As many readers may already know, George Martin, Manhasset Bay Shipyard, and his wife Pia Haselbach lost their home, their four cats and all their possessions in a devastating fire aboard their houseboat. George and Pia are also very involved in volunteer activities for CancerCare and the Lutheran Church of Our Savior. The church has found temporary housing for them and established a fun
d to help them. If you would like to personally contribute to the fund, you can send your donation, payable to the Lutheran Church of Our Savior, to: Lutheran Church of our Savior, 12 Franklin Avenue. Indicate on the check the donation is for George and Pia. Alternatively, donors can contribute at this website: http://www.gofundme.com/helpforhouseboats.
In addition, there is a fundraiser for the families burned out of their houseboats on Friday, Feb. 27 from 7-12 midnight at the Polish Hall (5 Pulaski Place in Port). There will be great music featuring Alter Ego, Ricky Roche, John Ford of The Strawbs, “Killer” Joe Ferraro, Mike Nugent, Mark Mancini, Felix Cabrera, Damon Gersh and Rocksteady and many other special guests. Entry is $25 at the door and there will be a cash bar. All proceeds benefit the fire victims. More information is available from The Port Washington Crisis Relief Team at http://www.pwcrisisrelief.org
Some interesting information has been made available from Save the Sound, a non-profit bi-state program of the Connecticut Fund for the Environment. For anyone who has sailed, raced, fished and just sat on the beach enjoying the beauty of Long Island Sound, this is important information about the health of this body of water. Note the references to western section of the Sound.
Curt Johnson, executive director of Save the Sound, made available a statement, which said in part: “Save the Sound took major action against nitrogen pollution in Long Island Sound. This has been a problem with the Sound because fish and oyster beds, coastal habitats and harbors, and ultimately, our neighborhoods and businesses all around the Sound are threatened by nitrogen pollution that saps oxygen, fuels toxic algae blooms, and destroys marshes. Every creature needs oxygen to survive. No oxygen equals no life. Period.”
Save the Sound recently submitted a 39-page petition to the Environmental Protection Agency demanding that it establish an enforceable plan to identify and slash the biggest remaining sources of nitrogen pollution flowing into the Sound.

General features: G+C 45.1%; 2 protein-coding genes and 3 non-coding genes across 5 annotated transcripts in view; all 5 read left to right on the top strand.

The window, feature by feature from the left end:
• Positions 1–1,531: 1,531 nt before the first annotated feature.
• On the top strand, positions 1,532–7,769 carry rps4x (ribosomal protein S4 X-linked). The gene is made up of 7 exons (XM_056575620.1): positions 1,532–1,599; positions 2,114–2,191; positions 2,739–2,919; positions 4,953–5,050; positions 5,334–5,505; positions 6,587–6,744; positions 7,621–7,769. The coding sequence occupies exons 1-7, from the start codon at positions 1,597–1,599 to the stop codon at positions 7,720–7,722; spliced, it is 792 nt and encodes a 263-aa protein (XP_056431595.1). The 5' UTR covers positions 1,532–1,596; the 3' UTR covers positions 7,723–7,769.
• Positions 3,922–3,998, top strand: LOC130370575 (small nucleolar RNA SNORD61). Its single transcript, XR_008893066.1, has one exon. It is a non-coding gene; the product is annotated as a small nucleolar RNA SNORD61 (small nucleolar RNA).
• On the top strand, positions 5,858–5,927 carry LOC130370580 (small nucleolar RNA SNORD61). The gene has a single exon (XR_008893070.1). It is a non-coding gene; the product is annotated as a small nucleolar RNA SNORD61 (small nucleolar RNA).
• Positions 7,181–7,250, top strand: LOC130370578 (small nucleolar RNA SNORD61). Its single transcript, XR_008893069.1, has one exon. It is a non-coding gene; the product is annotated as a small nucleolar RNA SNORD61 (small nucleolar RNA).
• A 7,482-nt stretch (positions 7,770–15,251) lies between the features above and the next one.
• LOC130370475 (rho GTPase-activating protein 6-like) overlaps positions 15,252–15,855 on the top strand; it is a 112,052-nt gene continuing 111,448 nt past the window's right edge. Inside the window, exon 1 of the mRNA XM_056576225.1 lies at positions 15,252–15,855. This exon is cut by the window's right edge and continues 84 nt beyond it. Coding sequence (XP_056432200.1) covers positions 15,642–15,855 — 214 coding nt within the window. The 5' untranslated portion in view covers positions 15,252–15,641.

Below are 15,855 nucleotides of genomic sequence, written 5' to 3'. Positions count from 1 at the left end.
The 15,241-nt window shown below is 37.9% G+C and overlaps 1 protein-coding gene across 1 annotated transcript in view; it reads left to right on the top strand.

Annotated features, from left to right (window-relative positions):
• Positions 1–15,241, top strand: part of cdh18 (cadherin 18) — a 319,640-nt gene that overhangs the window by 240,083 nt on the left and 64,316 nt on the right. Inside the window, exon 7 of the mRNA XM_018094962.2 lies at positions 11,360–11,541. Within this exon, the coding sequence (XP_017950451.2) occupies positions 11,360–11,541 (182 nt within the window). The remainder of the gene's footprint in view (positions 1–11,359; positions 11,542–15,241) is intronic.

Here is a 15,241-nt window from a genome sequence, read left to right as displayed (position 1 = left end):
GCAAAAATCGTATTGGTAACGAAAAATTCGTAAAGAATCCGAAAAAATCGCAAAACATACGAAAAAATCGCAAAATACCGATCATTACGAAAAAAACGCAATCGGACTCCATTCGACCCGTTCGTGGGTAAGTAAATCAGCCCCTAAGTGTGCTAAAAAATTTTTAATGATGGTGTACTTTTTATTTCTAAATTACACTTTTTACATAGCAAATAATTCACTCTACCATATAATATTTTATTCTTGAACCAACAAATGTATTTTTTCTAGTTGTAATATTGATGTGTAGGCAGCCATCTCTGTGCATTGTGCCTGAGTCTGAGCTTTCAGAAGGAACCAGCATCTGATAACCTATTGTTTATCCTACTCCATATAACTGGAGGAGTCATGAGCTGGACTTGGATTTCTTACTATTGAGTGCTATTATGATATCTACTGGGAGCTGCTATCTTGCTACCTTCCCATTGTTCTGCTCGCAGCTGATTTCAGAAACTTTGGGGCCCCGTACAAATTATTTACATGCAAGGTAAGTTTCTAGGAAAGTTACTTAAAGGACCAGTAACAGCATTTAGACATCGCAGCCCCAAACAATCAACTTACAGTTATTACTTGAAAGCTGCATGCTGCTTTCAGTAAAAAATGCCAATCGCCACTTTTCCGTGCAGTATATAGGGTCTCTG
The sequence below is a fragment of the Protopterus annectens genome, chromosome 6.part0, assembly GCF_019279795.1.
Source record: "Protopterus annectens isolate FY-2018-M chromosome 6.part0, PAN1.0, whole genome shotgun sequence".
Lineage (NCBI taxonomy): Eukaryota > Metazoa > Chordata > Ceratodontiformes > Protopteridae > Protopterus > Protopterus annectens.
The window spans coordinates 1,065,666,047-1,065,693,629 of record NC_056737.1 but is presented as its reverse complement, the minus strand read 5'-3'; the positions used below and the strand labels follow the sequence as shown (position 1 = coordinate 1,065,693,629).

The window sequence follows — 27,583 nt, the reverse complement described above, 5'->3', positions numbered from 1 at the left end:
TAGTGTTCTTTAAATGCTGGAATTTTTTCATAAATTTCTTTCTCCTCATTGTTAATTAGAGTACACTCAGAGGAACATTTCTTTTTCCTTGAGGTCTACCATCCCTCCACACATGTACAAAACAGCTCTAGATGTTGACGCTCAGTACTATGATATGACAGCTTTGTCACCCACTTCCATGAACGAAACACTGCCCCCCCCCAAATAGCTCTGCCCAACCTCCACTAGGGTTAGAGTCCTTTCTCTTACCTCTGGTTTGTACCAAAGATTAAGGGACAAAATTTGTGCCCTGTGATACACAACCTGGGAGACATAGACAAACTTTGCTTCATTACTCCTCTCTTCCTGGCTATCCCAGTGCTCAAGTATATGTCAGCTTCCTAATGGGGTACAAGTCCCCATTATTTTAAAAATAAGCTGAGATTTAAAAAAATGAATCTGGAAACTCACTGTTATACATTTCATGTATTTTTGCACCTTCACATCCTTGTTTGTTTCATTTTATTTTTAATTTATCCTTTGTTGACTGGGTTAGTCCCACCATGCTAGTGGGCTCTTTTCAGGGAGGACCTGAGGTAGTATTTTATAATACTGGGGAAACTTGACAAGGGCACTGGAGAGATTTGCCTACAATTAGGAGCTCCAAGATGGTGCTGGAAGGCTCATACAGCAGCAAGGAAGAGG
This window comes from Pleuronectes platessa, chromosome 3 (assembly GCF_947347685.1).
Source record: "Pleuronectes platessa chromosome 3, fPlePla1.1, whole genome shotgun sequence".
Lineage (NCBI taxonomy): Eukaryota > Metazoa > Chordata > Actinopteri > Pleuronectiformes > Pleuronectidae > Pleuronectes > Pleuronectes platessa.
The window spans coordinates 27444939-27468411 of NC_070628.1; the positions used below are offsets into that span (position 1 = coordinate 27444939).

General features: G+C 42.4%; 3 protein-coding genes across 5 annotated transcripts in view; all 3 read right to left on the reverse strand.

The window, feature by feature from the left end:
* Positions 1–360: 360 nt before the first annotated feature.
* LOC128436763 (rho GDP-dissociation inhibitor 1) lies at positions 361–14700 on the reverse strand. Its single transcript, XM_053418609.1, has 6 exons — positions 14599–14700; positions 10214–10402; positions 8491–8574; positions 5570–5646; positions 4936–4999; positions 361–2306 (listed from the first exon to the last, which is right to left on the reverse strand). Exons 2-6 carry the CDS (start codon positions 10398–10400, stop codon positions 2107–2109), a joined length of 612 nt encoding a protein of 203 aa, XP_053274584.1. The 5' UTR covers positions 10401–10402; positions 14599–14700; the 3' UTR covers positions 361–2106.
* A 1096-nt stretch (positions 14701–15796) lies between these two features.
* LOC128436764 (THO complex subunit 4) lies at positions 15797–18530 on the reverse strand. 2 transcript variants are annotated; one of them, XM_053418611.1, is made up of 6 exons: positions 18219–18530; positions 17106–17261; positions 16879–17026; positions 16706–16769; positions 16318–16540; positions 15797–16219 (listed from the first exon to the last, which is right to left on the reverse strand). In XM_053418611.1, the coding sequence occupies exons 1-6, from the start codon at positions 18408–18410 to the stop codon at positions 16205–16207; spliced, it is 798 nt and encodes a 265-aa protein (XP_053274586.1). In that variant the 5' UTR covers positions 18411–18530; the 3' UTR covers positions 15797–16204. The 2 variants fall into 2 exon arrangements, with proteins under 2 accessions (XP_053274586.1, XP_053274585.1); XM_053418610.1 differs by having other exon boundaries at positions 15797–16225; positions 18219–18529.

The organization called on the EPA to exercise its regulatory powers and staunch the flow of nitrogen from broken and failing sewer pipes, septic systems and cesspools, urban storm water runoff and other sources in the Sound’s five-state watershed. Environmental organizations around the region are joining in this call to action.
The statement release continued: “The petition asks the EPA to take the following actions: 1. Make a commitment with the five states that drain to Long Island Sound (Connecticut, New York, Massachusetts, Vermont, and New Hampshire) by June 2015 to develop an updated nitrogen Total Maximum Daily Load by June 15, 2016, that ensures Long Island Sound’s water quality will meet legal standards. 2. Establish an implementation and accountability program for those watershed states, also by June 15, 2016. 3. Immediately use existing authorities to slash nitrogen from urban storm water, broken and failing sewer pipes, septic systems and cesspools, and other local sources of nitrogen.”
“The EPA must act now to stop the nitrogen pollution that is decimating the web of life in Long Island Sound,” said Johnson. “From low-oxygen dead zones that smother aquatic life, to the destruction of tidal marshes that protect us from flooding and harbor young fish, and toxic algae blooms in harbors on Long Island’s north shore, nitrogen pollution causes countless problems for the Sound’s fragile ecosystem.”
It is the nitrogen pollution that is causing the problem because it is the primary driver of hypoxia, a low-oxygen condition that endangers fish, lobsters, oysters, and the industries that rely on them. Concentrations of dissolved oxygen in the western Sound consistently fall to dangerous levels in summer, as do local oxygen levels in many bays and harbors around the Sound.
“Nitrogen pollution in Long Island Sound is a problem caused by humans, and it’s up to humans to fix it,” said Johan Varekamp, Ph. D., Harold T. Stearns professor of Earth Science at Wesleyan University and board chair of CFE/Save the Sound. “Before the Industrial Revolution, Long Island Sound and its aquatic inhabitants enjoyed clean and healthy waters year-round. Now, like many estuaries across the world, the Sound faces low oxygen levels each summer, depriving organisms of safe habitats and fishermen of their livelihoods. This is a regional problem, and it can be fixed with a holistic approach to reducing nitrogen inputs from all sources in the Sound’s watershed.”
According to the Save the Sound Factsheet, there is an urgency to a regional nitrogen plan. Nitrogen pollution contributes to the “low-oxygen dead zone that smothers marine life every summer in western Long Island Sound as well as local harbors and bays around the Sound.
Excess nitrogen is a substantial driver in the disturbing crumbling and sinking of tidal marshes that fringe our Sound and serve as nursery grounds for fish and protect our coastal neighborhoods from flooding.
Finally, excess nitrogen has been linked to years of toxic algae blooms on Long Island’s north shore that close shellfish beds for months at a time. High nitrogen could set off destructive toxic algae blooms in other harbors.”
For more information on how you can help increase the health of western Long Island Sound, go to: www.savethesound.org, Their offices are at 142 Temple St., Ste. 305, New Haven, CT, 06510, 203-787-0646, and at 545 Tompkins Ave., 3rd Floor, Mamaroneck, NY, 10543, 914-381-3140.